20th Century Fox, Fox 2000 Pictures and Walden Media present a PG, 97 minute, based on a true story, sport, drama, directed by Michael Apted, Curtis Hanson, screenplay by Kario Salem and story by Jim Meenaghan with a theater release date of October 26, 2012.
A young boy, Jay Moriarity (Cooper Timberline) and a young girl, Kim (Harley Graham) are out playing on the rocks, Kim with her Beagle and Jay timing the waves as they crash so violently against the rocks in which the kids stand. In the blink of an eye Jay is washed away into the surf but rescued by a nearby surfer, Frosty Hesson (Gerard Butler). From that moment on the life of this young boy from Santa Cruz, California has been changed forever. It’s a small world and little did he know the man that saved his life happened to live adjacent to his own home. Jay’s father left him at eight years of age and now he lives his life with his unreliable mother Kristy (Elisabeth Shue).
Seven years later, Kristy is still irresponsible and Jay (Jonny Weston) has grown into quite the young man, smart, good looking and one hell of a surfer. The girl he grew up with, Kim (Leven Rambin) has turned into quite the looker herself but in regards to Jay she considers him just a friend but of course she will always be his one true love. Jay has grown to look at Frosty as a type of father figure but for Frosty it goes unnoticed until his wife Brenda (Abigail Spencer) informs him to open his eyes. For many a son is born into a family but sometimes they just are and for Jay that stands true that he just is.
As a child, Jay was taunted by Sonny, one of the rough kids that always walked around with a baseball bat and seven years later not much has changed, he still refers to Jay as ‘little trash’. Jay tries to take care of his life and that of his mother’s by working at a local pizza place with his best friend Blond (Devin Crittenden) who is starting to walk down the wrong road by associating with Sonny and his crazy friends.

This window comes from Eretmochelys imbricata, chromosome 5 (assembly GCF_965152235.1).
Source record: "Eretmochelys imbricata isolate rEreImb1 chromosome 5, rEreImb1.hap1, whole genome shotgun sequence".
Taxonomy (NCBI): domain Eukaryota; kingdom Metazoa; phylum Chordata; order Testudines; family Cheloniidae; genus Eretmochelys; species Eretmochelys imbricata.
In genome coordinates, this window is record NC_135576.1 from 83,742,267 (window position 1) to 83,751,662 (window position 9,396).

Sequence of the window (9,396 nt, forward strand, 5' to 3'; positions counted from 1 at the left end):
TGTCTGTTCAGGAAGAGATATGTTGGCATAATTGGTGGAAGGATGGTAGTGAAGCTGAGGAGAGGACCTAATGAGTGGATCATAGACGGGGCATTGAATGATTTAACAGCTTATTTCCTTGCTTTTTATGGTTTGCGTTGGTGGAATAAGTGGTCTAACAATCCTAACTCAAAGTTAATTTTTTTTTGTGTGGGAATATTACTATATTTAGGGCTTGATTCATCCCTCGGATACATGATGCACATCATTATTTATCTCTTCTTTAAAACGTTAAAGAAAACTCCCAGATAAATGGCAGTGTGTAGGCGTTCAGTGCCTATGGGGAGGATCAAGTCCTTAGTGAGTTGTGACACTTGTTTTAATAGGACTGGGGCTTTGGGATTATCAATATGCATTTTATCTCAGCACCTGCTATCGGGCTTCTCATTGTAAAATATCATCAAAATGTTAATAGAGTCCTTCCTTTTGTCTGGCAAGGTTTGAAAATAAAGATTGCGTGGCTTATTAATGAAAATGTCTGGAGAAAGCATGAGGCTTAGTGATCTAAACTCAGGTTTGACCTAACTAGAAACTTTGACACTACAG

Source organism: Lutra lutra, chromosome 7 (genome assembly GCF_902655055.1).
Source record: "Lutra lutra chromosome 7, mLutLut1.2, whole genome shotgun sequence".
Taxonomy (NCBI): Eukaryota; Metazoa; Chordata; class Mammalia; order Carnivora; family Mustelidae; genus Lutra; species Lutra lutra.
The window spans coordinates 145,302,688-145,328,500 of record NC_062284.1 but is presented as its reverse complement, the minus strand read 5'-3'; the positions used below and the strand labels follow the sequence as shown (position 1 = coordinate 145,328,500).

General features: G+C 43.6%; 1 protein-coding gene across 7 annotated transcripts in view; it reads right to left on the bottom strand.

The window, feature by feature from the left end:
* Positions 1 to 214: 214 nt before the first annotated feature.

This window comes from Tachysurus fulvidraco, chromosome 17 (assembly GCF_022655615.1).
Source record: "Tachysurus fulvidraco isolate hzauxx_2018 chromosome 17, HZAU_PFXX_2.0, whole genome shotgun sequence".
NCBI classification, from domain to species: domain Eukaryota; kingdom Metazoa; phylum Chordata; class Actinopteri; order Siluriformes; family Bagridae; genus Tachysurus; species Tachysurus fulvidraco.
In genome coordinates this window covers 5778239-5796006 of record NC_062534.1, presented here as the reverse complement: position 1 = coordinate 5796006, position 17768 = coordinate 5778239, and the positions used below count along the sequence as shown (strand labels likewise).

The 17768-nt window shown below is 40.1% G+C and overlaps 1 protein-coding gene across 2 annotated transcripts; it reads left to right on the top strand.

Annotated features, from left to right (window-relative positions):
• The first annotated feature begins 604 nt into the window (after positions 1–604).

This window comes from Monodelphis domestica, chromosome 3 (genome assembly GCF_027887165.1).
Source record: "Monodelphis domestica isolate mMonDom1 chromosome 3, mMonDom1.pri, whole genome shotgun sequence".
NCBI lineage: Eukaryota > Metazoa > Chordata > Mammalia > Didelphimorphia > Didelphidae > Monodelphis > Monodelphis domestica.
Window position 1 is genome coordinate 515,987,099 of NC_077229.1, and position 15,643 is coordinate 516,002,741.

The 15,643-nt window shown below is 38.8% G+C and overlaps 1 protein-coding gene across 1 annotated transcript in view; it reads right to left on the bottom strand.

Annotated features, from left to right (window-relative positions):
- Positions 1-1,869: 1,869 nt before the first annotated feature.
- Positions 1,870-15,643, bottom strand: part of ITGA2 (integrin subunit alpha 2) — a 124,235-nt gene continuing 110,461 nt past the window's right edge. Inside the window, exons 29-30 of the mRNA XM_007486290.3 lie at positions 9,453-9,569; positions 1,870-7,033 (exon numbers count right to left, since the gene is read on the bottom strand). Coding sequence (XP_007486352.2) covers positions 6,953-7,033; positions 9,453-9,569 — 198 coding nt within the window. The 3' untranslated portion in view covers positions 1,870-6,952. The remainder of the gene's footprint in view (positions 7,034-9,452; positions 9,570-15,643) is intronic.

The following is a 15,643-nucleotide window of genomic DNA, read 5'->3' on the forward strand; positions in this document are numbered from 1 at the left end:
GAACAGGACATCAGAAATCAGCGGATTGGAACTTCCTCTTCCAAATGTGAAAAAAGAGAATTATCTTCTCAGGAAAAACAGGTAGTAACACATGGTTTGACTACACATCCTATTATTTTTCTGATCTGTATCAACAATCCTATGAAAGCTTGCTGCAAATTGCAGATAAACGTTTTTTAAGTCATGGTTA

One night when Jay hitches a ride atop Frosty’s van he discovers that Frosty and his friends have found the long time Maverick myth is actually a reality. They have discovered the Loch Ness Monster just up the coast from their suburban neighborhood; it is the big wave, the biggest ever and known as the Maverick. At that moment Jay knew he had to surf that wave and soon thereafter Frosty became his Mr. Miyagi, if you’ve ever seen “the Karate Kid” then you know what I mean. Frosty had a few weeks to get Jay ready to attempt the wave by shaping his mind, physical strength and overall abilities to master the biggest waves known to man. During his training period the two scuba dive giving the audience an up close and personal view of what actually swims below the surf at all times, some scenes of beauty and others of fierce predators. He is enlightened by the fact that in life fear is healthy but panic is deadly, a good motto to remember.
In life if you haven’t experienced true pain than you really can’t understand it and this story gives us some tear jerking moments that those of us that lived pain will embrace and reflect on our own true life experiences. On Jay’s birthday he not only gets several life changing presents from his mother but also the right spear to slay the giant from Frosty. Who would have thought a young boy from Santa Cruz would have become such a famous surfer? I guess he did along with anyone who really knew him. In the end, promises are kept, and tragedy occurs but lessons are learned and embraced by all. It truly is not how long a person lives there life but how!
A beautifully made film that will be loved by the surfer community as well as anyone with a sense for accomplishment in life. Nicely directed and well written with a wonderful score and awesome cinematography, the movie goer does not have to be a fan of surfing because this story offers so much more. It is truly a nice dedication to the memory of Jay Moriarity. Butler always seems to throw his heart and soul into his roles and once again he does not disappoint. I’m still a big fan of Shue and again it’s nice to see her on the big screen again. Spencer added a lot of depth and wisdom to her role and Rambin was a good distraction for Weston who I am unfamiliar with but after this role I think we’ll be seeing more of him on the big screen. Overall this film was quite enjoyable yet heart-breaking but it will leave you with the feeling to follow your dreams in life no matter what the final outcome may hold for you. Written and enjoyed with two and half paws out of four by Jon Patch.
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